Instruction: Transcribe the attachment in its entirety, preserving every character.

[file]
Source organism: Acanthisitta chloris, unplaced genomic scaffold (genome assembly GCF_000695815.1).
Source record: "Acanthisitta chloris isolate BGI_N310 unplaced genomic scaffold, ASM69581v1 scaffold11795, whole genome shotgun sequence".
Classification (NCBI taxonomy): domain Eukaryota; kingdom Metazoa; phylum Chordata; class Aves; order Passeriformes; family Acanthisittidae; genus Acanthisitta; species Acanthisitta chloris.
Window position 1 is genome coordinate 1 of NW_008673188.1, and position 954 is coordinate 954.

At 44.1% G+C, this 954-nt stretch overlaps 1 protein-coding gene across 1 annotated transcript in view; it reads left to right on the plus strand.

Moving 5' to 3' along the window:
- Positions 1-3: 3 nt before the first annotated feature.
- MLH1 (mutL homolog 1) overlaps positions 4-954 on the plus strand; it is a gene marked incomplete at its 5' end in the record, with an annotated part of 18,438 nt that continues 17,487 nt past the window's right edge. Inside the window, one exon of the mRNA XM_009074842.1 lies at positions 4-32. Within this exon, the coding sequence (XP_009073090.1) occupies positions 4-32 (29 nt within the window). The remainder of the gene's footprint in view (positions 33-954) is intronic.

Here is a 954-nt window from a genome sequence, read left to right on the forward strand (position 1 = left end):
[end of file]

Source organism: Acanthisitta chloris, unplaced genomic scaffold (genome assembly GCF_000695815.1).
Source record: "Acanthisitta chloris isolate BGI_N310 unplaced genomic scaffold, ASM69581v1 scaffold11795, whole genome shotgun sequence".
Classification (NCBI taxonomy): domain Eukaryota; kingdom Metazoa; phylum Chordata; class Aves; order Passeriformes; family Acanthisittidae; genus Acanthisitta; species Acanthisitta chloris.
Window position 1 is genome coordinate 1 of NW_008673188.1, and position 954 is coordinate 954.

At 44.1% G+C, this 954-nt stretch overlaps 1 protein-coding gene across 1 annotated transcript in view; it reads left to right on the plus strand.

Moving 5' to 3' along the window:
- Positions 1-3: 3 nt before the first annotated feature.
- MLH1 (mutL homolog 1) overlaps positions 4-954 on the plus strand; it is a gene marked incomplete at its 5' end in the record, with an annotated part of 18,438 nt that continues 17,487 nt past the window's right edge. Inside the window, one exon of the mRNA XM_009074842.1 lies at positions 4-32. Within this exon, the coding sequence (XP_009073090.1) occupies positions 4-32 (29 nt within the window). The remainder of the gene's footprint in view (positions 33-954) is intronic.

Here is a 954-nt window from a genome sequence, read left to right on the forward strand (position 1 = left end):